Process Operators typically work on production lines within food manufacturing plants. The industry uses excellent manufacturing processes and highly automated equipment and technology to ensure it remains competitive, and produces food and drink products to strict food safety and quality standards.
Individual employers will set the selection criteria for their apprenticeships. In order to optimise success, candidates will typically have four GCSEs at grade C or equivalent, including Mathematics, English (grade 4 or above) and a Science. Employers who recruit candidates without English or Maths at grade C or above must ensure that the candidate achieves this standard prior to the completion of the apprenticeship.
Employers will set their own criteria, but typically an entrant to this apprenticeship will already have achieved a minimum of Entry Level 3 in English and Maths.
There will be two phases of training to ensure that apprentices meet this apprenticeship standard, in line with specified employer requirements.
The foundation phase will be intensive off-the-job training focused on developing the apprentice's core skills, knowledge and behaviour, allowing them to work effectively with supervision in a largely simulated working environment. This stage will typically require 1,400 Vocational Guided Learning Hours, building up from the basics to more complex engineering operations and practices. The tasks will be aligned to the job role to develop a range of tailored core engineering techniques. By the end of this phase, the apprentice will therefore be able to demonstrate, under independent test conditions, that they can deploy the relevant skills and occupational behaviours.
There will be an employer endorsement as part of the final assessment of this phase to ensure that the apprentice has demonstrated full competence against the knowledge, skills and behaviours in this apprenticeship standard. The employer will sign off that the apprentice is ‘job ready’ as a competent technician.
Apprentices will be expected to comply with their company's standard Personal Protective Equipment (PPE) dress code. Any shortfalls in safety equipment will be addressed during the first week of the course.
Completion of this apprenticeship standard will be recognised by the relevant professional institutions as the evidence required for Engineering Technician (EngTech) registration through a professional review.
For those deemed capable and ready, there is the chance to progress to higher levels of education and training.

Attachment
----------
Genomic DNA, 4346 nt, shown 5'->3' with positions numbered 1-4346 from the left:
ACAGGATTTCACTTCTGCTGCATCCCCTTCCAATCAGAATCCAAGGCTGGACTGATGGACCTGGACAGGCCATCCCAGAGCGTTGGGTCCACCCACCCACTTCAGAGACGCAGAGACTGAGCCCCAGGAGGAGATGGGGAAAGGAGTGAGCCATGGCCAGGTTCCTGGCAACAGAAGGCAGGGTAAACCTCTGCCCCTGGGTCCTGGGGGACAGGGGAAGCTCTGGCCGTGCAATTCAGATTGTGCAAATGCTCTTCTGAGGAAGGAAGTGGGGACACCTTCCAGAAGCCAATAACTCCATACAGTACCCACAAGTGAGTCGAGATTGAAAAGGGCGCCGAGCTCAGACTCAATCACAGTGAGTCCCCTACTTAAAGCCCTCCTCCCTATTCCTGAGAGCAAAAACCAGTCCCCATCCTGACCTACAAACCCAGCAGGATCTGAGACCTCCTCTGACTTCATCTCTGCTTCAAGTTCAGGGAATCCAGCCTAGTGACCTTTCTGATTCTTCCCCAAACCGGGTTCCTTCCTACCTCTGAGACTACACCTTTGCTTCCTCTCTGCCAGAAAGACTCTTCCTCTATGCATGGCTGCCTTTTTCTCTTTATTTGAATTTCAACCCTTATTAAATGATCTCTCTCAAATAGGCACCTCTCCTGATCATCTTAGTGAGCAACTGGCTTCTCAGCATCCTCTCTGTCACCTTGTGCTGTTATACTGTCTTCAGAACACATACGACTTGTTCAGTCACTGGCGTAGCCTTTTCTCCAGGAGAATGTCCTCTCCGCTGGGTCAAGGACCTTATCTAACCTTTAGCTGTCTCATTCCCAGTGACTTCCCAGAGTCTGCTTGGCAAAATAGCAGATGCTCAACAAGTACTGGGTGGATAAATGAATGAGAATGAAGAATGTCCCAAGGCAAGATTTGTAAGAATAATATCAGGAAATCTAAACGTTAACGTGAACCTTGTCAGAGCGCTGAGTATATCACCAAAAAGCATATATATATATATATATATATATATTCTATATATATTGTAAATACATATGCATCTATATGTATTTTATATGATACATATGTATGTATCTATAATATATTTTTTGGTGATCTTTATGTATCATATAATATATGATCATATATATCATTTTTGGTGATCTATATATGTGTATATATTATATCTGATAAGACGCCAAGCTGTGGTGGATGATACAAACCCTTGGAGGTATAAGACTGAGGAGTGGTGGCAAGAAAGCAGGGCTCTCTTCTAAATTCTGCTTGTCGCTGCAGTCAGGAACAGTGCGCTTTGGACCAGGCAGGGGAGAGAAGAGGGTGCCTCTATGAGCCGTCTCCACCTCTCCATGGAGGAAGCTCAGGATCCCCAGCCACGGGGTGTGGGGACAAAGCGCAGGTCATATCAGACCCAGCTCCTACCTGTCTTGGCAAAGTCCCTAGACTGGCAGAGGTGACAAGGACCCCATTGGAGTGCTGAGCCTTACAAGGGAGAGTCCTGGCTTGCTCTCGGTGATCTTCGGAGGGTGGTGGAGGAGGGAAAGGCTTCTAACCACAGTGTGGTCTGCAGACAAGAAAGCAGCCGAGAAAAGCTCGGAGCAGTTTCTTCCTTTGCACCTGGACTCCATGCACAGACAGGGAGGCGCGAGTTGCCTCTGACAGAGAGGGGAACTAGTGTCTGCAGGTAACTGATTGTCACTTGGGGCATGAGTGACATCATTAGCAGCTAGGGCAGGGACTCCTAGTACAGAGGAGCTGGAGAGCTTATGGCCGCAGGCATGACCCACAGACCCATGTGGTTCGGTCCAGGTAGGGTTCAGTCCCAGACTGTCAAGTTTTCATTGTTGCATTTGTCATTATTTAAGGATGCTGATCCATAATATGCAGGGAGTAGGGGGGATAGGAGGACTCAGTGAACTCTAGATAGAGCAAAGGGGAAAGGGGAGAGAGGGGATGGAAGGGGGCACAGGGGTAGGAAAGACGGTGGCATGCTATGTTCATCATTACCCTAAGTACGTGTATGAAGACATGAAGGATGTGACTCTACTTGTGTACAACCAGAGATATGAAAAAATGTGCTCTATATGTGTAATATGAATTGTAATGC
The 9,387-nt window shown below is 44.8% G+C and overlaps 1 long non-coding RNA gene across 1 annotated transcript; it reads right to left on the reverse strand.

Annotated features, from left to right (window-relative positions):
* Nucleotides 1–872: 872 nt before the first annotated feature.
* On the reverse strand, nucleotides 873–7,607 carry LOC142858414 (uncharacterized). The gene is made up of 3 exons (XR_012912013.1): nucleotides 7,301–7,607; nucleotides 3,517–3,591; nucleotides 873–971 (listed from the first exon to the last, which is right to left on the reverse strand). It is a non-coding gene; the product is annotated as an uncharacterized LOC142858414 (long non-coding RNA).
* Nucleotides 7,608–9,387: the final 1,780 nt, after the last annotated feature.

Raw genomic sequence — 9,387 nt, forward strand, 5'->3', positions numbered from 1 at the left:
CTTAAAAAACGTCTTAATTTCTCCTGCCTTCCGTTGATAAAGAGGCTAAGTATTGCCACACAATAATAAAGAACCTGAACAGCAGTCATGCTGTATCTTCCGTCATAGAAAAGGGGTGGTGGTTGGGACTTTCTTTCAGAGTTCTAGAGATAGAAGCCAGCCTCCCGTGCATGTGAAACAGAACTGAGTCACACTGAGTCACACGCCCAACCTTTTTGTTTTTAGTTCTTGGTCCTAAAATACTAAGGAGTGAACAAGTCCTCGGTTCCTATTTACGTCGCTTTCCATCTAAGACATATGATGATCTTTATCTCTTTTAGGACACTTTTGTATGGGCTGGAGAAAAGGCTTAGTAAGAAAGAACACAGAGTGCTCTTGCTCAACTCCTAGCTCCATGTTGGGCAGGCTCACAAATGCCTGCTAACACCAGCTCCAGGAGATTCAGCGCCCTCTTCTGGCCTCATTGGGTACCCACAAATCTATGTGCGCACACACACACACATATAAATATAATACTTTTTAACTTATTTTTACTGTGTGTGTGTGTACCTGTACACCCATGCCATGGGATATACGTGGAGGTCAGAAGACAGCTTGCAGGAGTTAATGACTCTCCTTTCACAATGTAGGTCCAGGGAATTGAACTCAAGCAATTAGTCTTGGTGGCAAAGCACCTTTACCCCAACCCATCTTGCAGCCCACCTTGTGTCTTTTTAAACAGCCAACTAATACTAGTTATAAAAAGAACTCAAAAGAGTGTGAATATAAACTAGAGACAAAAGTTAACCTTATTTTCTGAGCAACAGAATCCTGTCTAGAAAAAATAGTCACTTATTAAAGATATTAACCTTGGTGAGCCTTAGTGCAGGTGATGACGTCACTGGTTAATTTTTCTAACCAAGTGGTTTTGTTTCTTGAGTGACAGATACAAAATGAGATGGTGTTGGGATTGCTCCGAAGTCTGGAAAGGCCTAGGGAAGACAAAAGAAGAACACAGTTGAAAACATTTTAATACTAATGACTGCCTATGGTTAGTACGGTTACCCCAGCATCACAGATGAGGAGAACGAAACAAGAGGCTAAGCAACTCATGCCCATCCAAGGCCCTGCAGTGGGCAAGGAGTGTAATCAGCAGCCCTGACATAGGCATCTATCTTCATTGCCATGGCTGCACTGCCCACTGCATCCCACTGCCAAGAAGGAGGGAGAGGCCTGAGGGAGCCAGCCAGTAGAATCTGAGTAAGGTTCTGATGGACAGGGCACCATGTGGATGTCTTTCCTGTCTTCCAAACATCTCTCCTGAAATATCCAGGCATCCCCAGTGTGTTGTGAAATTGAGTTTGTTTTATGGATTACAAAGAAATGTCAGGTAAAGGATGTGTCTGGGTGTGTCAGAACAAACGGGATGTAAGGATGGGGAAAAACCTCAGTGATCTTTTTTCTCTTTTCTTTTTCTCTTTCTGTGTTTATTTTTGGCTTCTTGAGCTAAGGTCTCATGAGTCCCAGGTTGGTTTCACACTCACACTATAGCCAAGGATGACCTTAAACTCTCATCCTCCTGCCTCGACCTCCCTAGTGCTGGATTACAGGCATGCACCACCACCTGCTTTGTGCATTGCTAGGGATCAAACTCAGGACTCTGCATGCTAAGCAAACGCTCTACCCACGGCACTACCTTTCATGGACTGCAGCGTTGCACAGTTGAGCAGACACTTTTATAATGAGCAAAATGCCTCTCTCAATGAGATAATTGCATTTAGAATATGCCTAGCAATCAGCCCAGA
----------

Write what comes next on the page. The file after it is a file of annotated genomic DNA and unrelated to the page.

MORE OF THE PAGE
Shy student engineer Pete "grew" to enjoy distinguished police career. Retired police officer Pete Szabo was "painfully shy" and not "particularly bookish" as a young man...yet he went on to hold some of the most senior positions in the Derbyshire force.
And, looking back, he credits his early training in an entirely different field at Derby College with broadening his skills, as he "grew" to pass his police training course with the second highest mark. When he retired at the end of October, Pete, 52, had operational oversight of 680 officers and police staff, yet in the mid-1980s he worked as a laboratory technician in Belper.
While Pete was with solid fuel business TI Parkray, he studied on release for a day-and-a half-a week, over four years, at Derby College. He gained his ONC and HNC engineering qualifications with passes and merits. And his time at Derby College helped lay the foundations when he decided to change career and apply for the police.
Pete progressed through the ranks, from PC, to becoming the youngest Sergeant at the time in Derbyshire, to Inspector and Chief Inspector. At one stage he headed Learning and Development for forces across the East Midlands.
He retired as Chief Inspector and Operations Manager for the Derbyshire force. Pete is currently studying for a Chartered Management Institute (CMI) Level 5 qualification and said he intends to keep on learning.
For me, college was great. I was painfully shy at that stage and it helped me grow as a person, through meeting and learning from people from a wide range of backgrounds and different ages and cultures, and from various sections of industry like Rolls-Royce.
It gave me an early idea of public speaking and it gave me an insight into the academic world. I'm not the most bookish of people but I came out of my police training course with the second highest mark.